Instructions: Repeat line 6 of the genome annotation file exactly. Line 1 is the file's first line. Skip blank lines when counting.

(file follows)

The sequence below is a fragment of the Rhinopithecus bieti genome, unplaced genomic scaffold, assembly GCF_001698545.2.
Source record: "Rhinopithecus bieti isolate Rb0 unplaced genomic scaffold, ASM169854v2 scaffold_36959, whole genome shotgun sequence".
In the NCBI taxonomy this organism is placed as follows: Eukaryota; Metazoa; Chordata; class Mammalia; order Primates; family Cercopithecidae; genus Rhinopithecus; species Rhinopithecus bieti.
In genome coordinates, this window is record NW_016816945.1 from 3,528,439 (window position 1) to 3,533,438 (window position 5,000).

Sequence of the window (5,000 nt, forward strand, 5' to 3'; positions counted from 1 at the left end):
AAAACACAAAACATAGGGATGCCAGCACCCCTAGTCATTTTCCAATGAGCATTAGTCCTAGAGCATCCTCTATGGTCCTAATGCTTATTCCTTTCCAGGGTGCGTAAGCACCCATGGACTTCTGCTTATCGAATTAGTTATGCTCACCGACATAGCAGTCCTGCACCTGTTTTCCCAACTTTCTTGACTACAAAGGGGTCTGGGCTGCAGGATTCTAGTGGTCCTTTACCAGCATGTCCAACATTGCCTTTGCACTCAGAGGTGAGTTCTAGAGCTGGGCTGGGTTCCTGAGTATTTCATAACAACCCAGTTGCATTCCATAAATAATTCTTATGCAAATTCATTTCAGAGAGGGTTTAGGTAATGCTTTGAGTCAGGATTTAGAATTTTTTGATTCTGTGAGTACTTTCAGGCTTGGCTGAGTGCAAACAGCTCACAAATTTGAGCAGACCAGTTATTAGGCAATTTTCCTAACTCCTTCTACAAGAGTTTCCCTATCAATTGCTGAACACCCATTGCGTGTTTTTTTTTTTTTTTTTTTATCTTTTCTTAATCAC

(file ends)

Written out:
AAAACACAAAACATAGGGATGCCAGCACCCCTAGTCATTTTCCAATGAGCATTAGTCCTAGAGCATCCTCTATGGTCCTAATGCTTATTCCTTTCCAGGGTGCGTAAGCACCCATGGACTTCTGCTTATCGAATTAGTTATGCTCACCGACATAGCAGTCCTGCACCTGTTTTCCCAACTTTCTTGACTACAAAGGGGTCTGGGCTGCAGGATTCTAGTGGTCCTTTACCAGCATGTCCAACATTGCCTTTGCACTCAGAGGTGAGTTCTAGAGCTGGGCTGGGTTCCTGAGTATTTCATAACAACCCAGTTGCATTCCATAAATAATTCTTATGCAAATTCATTTCAGAGAGGGTTTAGGTAATGCTTTGAGTCAGGATTTAGAATTTTTTGATTCTGTGAGTACTTTCAGGCTTGGCTGAGTGCAAACAGCTCACAAATTTGAGCAGACCAGTTATTAGGCAATTTTCCTAACTCCTTCTACAAGAGTTTCCCTATCAATTGCTGAACACCCATTGCGTGTTTTTTTTTTTTTTTTTTTATCTTTTCTTAATCAC